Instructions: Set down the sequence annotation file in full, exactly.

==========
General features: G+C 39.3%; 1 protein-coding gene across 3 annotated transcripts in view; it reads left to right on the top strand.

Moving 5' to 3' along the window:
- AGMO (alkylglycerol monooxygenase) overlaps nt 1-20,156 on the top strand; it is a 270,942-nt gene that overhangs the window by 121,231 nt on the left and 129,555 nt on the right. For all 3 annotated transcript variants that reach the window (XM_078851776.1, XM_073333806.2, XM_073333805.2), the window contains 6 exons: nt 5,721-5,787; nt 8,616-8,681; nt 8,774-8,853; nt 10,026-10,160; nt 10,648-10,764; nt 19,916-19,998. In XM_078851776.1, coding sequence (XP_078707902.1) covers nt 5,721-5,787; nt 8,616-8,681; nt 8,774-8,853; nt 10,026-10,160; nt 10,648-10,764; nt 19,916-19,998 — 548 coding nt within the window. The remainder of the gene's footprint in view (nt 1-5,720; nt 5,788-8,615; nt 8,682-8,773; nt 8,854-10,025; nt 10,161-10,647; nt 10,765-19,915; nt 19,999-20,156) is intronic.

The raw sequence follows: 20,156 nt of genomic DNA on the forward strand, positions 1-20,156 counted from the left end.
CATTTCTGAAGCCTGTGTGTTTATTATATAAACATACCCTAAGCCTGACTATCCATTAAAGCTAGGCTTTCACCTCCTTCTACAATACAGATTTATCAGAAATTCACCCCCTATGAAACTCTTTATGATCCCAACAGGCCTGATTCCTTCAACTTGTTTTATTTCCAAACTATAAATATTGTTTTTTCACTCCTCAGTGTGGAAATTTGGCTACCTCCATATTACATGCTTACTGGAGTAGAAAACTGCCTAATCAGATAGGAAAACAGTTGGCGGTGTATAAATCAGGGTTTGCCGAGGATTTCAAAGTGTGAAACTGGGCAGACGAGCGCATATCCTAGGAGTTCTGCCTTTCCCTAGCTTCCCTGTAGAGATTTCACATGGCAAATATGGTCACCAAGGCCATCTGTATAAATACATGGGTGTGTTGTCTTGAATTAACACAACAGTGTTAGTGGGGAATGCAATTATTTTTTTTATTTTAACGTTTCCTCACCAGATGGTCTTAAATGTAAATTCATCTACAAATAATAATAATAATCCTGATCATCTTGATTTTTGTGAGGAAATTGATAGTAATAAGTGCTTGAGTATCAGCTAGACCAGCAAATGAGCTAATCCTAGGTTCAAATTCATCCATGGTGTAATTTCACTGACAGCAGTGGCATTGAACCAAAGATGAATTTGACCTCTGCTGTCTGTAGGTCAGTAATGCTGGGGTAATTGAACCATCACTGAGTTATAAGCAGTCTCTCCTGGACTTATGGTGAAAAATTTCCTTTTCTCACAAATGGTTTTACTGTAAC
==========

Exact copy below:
General features: G+C 39.3%; 1 protein-coding gene across 3 annotated transcripts in view; it reads left to right on the top strand.

Moving 5' to 3' along the window:
- AGMO (alkylglycerol monooxygenase) overlaps nt 1-20,156 on the top strand; it is a 270,942-nt gene that overhangs the window by 121,231 nt on the left and 129,555 nt on the right. For all 3 annotated transcript variants that reach the window (XM_078851776.1, XM_073333806.2, XM_073333805.2), the window contains 6 exons: nt 5,721-5,787; nt 8,616-8,681; nt 8,774-8,853; nt 10,026-10,160; nt 10,648-10,764; nt 19,916-19,998. In XM_078851776.1, coding sequence (XP_078707902.1) covers nt 5,721-5,787; nt 8,616-8,681; nt 8,774-8,853; nt 10,026-10,160; nt 10,648-10,764; nt 19,916-19,998 — 548 coding nt within the window. The remainder of the gene's footprint in view (nt 1-5,720; nt 5,788-8,615; nt 8,682-8,773; nt 8,854-10,025; nt 10,161-10,647; nt 10,765-19,915; nt 19,999-20,156) is intronic.

The raw sequence follows: 20,156 nt of genomic DNA on the forward strand, positions 1-20,156 counted from the left end.
CATTTCTGAAGCCTGTGTGTTTATTATATAAACATACCCTAAGCCTGACTATCCATTAAAGCTAGGCTTTCACCTCCTTCTACAATACAGATTTATCAGAAATTCACCCCCTATGAAACTCTTTATGATCCCAACAGGCCTGATTCCTTCAACTTGTTTTATTTCCAAACTATAAATATTGTTTTTTCACTCCTCAGTGTGGAAATTTGGCTACCTCCATATTACATGCTTACTGGAGTAGAAAACTGCCTAATCAGATAGGAAAACAGTTGGCGGTGTATAAATCAGGGTTTGCCGAGGATTTCAAAGTGTGAAACTGGGCAGACGAGCGCATATCCTAGGAGTTCTGCCTTTCCCTAGCTTCCCTGTAGAGATTTCACATGGCAAATATGGTCACCAAGGCCATCTGTATAAATACATGGGTGTGTTGTCTTGAATTAACACAACAGTGTTAGTGGGGAATGCAATTATTTTTTTTATTTTAACGTTTCCTCACCAGATGGTCTTAAATGTAAATTCATCTACAAATAATAATAATAATCCTGATCATCTTGATTTTTGTGAGGAAATTGATAGTAATAAGTGCTTGAGTATCAGCTAGACCAGCAAATGAGCTAATCCTAGGTTCAAATTCATCCATGGTGTAATTTCACTGACAGCAGTGGCATTGAACCAAAGATGAATTTGACCTCTGCTGTCTGTAGGTCAGTAATGCTGGGGTAATTGAACCATCACTGAGTTATAAGCAGTCTCTCCTGGACTTATGGTGAAAAATTTCCTTTTCTCACAAATGGTTTTACTGTAAC